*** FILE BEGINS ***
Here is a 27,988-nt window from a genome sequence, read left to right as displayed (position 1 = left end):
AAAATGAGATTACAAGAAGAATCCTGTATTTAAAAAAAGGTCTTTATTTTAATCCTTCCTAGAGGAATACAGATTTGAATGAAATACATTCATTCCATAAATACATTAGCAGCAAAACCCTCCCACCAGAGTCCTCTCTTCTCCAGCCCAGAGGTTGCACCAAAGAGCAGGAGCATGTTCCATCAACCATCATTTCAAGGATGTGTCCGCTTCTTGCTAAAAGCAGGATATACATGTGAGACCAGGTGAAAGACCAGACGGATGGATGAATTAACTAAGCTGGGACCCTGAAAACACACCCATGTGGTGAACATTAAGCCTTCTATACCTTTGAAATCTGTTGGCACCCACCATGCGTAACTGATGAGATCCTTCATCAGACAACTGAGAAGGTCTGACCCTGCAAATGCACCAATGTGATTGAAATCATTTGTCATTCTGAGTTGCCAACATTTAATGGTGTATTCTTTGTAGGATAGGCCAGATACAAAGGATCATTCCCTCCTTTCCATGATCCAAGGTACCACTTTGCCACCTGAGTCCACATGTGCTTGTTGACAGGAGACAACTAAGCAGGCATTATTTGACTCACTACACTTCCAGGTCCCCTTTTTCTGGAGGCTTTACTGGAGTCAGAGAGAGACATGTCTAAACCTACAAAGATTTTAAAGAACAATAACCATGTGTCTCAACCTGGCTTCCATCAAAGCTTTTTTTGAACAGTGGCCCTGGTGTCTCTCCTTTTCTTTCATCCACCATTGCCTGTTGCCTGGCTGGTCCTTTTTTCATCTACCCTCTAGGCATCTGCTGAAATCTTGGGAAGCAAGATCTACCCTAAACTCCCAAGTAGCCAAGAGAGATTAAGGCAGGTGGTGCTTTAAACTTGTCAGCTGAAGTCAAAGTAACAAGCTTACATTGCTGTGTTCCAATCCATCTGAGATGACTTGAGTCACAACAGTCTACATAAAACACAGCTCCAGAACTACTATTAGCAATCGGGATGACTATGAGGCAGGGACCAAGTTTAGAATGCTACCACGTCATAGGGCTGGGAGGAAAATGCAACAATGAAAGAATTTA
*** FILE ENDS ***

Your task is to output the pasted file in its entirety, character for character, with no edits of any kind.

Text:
Here is a 27,988-nt window from a genome sequence, read left to right as displayed (position 1 = left end):
AAAATGAGATTACAAGAAGAATCCTGTATTTAAAAAAAGGTCTTTATTTTAATCCTTCCTAGAGGAATACAGATTTGAATGAAATACATTCATTCCATAAATACATTAGCAGCAAAACCCTCCCACCAGAGTCCTCTCTTCTCCAGCCCAGAGGTTGCACCAAAGAGCAGGAGCATGTTCCATCAACCATCATTTCAAGGATGTGTCCGCTTCTTGCTAAAAGCAGGATATACATGTGAGACCAGGTGAAAGACCAGACGGATGGATGAATTAACTAAGCTGGGACCCTGAAAACACACCCATGTGGTGAACATTAAGCCTTCTATACCTTTGAAATCTGTTGGCACCCACCATGCGTAACTGATGAGATCCTTCATCAGACAACTGAGAAGGTCTGACCCTGCAAATGCACCAATGTGATTGAAATCATTTGTCATTCTGAGTTGCCAACATTTAATGGTGTATTCTTTGTAGGATAGGCCAGATACAAAGGATCATTCCCTCCTTTCCATGATCCAAGGTACCACTTTGCCACCTGAGTCCACATGTGCTTGTTGACAGGAGACAACTAAGCAGGCATTATTTGACTCACTACACTTCCAGGTCCCCTTTTTCTGGAGGCTTTACTGGAGTCAGAGAGAGACATGTCTAAACCTACAAAGATTTTAAAGAACAATAACCATGTGTCTCAACCTGGCTTCCATCAAAGCTTTTTTTGAACAGTGGCCCTGGTGTCTCTCCTTTTCTTTCATCCACCATTGCCTGTTGCCTGGCTGGTCCTTTTTTCATCTACCCTCTAGGCATCTGCTGAAATCTTGGGAAGCAAGATCTACCCTAAACTCCCAAGTAGCCAAGAGAGATTAAGGCAGGTGGTGCTTTAAACTTGTCAGCTGAAGTCAAAGTAACAAGCTTACATTGCTGTGTTCCAATCCATCTGAGATGACTTGAGTCACAACAGTCTACATAAAACACAGCTCCAGAACTACTATTAGCAATCGGGATGACTATGAGGCAGGGACCAAGTTTAGAATGCTACCACGTCATAGGGCTGGGAGGAAAATGCAACAATGAAAGAATTTA